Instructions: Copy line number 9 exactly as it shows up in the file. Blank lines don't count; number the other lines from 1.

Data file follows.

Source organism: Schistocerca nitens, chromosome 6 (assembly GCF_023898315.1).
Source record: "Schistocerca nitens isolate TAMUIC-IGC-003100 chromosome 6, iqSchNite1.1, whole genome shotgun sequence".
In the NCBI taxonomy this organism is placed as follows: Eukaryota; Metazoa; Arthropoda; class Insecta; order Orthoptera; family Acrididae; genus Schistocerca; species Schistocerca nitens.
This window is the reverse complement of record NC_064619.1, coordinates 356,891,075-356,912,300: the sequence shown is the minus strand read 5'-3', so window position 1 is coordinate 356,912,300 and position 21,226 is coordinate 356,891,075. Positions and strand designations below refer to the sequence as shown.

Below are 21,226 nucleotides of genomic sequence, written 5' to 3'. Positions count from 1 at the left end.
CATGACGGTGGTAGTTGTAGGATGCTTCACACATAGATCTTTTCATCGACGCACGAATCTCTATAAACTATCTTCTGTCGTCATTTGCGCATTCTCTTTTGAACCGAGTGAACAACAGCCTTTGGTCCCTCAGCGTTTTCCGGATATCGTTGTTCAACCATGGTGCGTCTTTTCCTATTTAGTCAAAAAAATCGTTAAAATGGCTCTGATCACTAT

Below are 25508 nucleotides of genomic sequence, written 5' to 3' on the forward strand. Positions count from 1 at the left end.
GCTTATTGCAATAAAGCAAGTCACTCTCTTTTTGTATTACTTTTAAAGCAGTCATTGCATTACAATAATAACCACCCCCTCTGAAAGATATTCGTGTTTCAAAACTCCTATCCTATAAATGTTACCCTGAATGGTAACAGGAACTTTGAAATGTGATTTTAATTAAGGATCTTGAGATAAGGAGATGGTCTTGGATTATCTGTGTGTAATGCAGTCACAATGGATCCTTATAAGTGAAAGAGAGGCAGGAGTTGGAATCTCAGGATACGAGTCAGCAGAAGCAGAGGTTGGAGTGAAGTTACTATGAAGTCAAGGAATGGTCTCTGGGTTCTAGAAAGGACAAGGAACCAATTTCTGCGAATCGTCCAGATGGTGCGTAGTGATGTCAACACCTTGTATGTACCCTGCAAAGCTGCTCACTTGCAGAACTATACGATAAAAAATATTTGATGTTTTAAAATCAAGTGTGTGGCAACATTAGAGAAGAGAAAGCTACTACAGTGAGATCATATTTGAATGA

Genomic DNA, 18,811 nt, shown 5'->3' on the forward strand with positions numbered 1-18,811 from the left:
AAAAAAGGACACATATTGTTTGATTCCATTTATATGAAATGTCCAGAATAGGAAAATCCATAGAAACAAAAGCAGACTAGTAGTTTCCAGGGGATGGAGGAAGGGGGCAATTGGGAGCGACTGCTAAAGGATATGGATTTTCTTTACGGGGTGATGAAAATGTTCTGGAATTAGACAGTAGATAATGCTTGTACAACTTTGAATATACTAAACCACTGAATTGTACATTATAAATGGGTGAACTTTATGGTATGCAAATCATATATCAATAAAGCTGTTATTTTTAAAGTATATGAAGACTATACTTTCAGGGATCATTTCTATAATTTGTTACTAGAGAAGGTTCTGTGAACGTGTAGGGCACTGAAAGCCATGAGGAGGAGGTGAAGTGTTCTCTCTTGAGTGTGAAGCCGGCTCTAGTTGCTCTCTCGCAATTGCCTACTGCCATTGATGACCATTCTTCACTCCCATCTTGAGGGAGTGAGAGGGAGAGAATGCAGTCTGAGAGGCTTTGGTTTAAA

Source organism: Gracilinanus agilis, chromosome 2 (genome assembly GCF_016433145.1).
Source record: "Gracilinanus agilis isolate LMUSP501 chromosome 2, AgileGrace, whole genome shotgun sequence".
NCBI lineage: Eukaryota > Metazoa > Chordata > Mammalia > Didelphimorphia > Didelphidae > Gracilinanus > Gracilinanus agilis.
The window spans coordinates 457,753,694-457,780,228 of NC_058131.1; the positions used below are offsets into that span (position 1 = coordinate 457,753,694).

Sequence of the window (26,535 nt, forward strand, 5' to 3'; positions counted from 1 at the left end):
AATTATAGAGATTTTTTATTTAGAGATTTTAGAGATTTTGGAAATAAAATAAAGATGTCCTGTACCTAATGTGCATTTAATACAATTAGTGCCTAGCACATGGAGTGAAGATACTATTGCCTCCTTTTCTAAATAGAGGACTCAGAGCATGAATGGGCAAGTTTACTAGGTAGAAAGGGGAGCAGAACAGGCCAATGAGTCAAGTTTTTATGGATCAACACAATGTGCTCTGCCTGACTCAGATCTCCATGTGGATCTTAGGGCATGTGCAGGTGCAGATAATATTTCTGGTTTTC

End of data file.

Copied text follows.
Genomic DNA, 18,811 nt, shown 5'->3' on the forward strand with positions numbered 1-18,811 from the left: